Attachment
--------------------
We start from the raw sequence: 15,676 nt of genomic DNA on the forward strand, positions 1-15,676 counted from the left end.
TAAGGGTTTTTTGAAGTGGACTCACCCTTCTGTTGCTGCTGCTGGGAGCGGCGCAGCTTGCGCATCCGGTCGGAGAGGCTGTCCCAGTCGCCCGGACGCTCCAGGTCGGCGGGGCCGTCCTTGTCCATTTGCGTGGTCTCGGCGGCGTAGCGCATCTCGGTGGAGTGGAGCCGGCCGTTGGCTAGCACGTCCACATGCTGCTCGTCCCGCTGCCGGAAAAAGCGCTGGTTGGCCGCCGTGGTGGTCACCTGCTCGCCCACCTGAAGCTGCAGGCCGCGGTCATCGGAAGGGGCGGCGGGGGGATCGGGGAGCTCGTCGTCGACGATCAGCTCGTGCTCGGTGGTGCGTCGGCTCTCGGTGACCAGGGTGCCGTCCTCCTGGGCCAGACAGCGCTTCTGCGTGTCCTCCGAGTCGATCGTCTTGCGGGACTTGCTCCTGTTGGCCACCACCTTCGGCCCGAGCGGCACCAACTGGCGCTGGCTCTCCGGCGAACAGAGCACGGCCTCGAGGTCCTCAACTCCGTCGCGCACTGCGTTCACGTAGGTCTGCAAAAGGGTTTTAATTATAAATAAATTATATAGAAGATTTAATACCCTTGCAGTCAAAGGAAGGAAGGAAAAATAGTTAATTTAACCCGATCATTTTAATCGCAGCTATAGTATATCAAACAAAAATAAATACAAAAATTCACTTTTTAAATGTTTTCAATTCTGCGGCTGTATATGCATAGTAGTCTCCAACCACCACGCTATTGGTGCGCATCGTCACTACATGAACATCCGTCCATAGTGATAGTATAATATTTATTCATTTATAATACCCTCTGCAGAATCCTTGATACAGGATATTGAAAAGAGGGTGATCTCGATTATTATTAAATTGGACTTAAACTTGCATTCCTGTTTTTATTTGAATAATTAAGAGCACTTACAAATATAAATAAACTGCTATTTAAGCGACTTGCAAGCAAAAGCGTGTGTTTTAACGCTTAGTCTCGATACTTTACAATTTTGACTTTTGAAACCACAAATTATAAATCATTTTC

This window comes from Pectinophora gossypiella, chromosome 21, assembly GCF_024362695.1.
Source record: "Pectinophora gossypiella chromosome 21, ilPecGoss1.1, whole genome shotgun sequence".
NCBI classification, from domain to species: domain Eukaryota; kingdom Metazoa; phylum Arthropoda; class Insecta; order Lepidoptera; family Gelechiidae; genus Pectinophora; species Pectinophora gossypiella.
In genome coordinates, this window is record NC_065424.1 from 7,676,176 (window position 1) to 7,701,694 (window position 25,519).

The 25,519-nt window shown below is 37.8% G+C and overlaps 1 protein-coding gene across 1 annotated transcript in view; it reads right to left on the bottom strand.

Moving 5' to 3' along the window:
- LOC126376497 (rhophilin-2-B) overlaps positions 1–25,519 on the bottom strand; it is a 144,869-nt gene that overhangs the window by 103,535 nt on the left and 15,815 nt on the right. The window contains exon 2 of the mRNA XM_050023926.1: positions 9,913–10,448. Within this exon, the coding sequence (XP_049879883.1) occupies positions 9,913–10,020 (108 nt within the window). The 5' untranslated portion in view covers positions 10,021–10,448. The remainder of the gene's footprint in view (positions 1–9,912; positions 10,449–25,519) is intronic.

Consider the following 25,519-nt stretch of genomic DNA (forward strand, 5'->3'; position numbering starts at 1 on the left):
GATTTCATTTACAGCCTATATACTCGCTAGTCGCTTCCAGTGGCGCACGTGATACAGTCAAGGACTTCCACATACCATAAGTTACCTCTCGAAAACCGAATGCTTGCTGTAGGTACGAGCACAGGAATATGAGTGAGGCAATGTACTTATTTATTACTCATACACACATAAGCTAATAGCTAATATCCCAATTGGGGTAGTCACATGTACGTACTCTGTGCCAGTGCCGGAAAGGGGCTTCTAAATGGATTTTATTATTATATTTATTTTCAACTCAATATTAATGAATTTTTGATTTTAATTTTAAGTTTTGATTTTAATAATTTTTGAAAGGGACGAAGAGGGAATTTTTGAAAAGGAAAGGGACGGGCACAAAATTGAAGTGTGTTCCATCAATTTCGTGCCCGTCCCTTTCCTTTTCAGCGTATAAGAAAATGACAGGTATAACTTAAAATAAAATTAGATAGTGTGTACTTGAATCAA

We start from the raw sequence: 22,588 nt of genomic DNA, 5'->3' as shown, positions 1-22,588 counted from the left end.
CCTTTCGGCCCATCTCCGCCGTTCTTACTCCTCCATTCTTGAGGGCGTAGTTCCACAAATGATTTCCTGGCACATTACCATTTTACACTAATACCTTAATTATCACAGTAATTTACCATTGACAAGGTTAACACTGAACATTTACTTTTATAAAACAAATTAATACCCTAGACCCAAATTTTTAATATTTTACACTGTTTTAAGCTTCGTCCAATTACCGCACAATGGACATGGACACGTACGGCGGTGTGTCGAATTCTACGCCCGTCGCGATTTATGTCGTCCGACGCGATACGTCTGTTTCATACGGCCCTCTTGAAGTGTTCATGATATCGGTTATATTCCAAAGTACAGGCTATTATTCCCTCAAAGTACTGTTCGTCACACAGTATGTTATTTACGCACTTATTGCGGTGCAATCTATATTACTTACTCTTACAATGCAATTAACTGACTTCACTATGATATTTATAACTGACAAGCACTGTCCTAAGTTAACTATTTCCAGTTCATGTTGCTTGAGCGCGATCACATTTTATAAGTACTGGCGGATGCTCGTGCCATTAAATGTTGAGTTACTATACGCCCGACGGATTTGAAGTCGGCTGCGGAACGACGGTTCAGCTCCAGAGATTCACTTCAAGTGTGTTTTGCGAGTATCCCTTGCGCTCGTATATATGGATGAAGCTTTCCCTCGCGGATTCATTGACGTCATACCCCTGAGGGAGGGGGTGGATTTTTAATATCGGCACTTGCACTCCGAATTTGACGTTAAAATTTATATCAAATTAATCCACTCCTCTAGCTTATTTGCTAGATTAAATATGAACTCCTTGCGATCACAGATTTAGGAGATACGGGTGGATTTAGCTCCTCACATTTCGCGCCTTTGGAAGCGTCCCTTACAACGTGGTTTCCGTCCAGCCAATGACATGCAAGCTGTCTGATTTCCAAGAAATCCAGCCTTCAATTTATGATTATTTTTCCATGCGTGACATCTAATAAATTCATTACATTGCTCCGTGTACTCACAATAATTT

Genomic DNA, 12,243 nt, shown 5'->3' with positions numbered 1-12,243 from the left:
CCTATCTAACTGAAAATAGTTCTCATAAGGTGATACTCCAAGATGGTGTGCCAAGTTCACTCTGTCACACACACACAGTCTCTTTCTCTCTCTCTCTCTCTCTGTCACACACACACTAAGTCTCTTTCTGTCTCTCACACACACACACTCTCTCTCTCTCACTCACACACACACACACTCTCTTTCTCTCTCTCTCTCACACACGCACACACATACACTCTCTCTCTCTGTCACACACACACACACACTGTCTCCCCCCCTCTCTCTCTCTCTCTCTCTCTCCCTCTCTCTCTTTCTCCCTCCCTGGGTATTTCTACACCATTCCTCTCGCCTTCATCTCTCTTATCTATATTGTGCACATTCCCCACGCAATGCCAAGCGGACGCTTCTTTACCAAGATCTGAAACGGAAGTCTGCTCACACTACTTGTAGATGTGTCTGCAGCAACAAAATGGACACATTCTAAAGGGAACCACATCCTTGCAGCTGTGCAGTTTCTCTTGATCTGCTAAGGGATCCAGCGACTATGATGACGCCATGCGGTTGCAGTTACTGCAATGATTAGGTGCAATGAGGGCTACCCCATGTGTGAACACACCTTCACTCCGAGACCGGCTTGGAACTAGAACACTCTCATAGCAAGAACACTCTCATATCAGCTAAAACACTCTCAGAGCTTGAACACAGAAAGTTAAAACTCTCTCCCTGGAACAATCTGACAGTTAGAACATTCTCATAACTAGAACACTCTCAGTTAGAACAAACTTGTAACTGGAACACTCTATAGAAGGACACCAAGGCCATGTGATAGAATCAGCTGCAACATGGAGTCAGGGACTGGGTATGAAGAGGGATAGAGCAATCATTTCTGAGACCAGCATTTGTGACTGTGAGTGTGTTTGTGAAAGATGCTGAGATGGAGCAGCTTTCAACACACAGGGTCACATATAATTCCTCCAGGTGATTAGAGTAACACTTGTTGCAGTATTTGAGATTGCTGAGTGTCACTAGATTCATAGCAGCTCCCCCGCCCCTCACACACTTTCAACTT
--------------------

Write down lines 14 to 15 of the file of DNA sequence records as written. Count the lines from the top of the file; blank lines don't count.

Genomic DNA, 12,243 nt, shown 5'->3' with positions numbered 1-12,243 from the left:
CCTATCTAACTGAAAATAGTTCTCATAAGGTGATACTCCAAGATGGTGTGCCAAGTTCACTCTGTCACACACACACAGTCTCTTTCTCTCTCTCTCTCTCTCTGTCACACACACACTAAGTCTCTTTCTGTCTCTCACACACACACACTCTCTCTCTCTCACTCACACACACACACACTCTCTTTCTCTCTCTCTCTCACACACGCACACACATACACTCTCTCTCTCTGTCACACACACACACACACTGTCTCCCCCCCTCTCTCTCTCTCTCTCTCTCTCCCTCTCTCTCTTTCTCCCTCCCTGGGTATTTCTACACCATTCCTCTCGCCTTCATCTCTCTTATCTATATTGTGCACATTCCCCACGCAATGCCAAGCGGACGCTTCTTTACCAAGATCTGAAACGGAAGTCTGCTCACACTACTTGTAGATGTGTCTGCAGCAACAAAATGGACACATTCTAAAGGGAACCACATCCTTGCAGCTGTGCAGTTTCTCTTGATCTGCTAAGGGATCCAGCGACTATGATGACGCCATGCGGTTGCAGTTACTGCAATGATTAGGTGCAATGAGGGCTACCCCATGTGTGAACACACCTTCACTCCGAGACCGGCTTGGAACTAGAACACTCTCATAGCAAGAACACTCTCATATCAGCTAAAACACTCTCAGAGCTTGAACACAGAAAGTTAAAACTCTCTCCCTGGAACAATCTGACAGTTAGAACATTCTCATAACTAGAACACTCTCAGTTAGAACAAACTTGTAACTGGAACACTCTATAGAAGGACACCAAGGCCATGTGATAGAATCAGCTGCAACATGGAGTCAGGGACTGGGTATGAAGAGGGATAGAGCAATCATTTCTGAGACCAGCATTTGTGACTGTGAGTGTGTTTGTGAAAGATGCTGAGATGGAGCAGCTTTCAACACACAGGGTCACATATAATTCCTCCAGGTGATTAGAGTAACACTTGTTGCAGTATTTGAGATTGCTGAGTGTCACTAGATTCATAGCAGCTCCCCCGCCCCTCACACACTTTCAACTT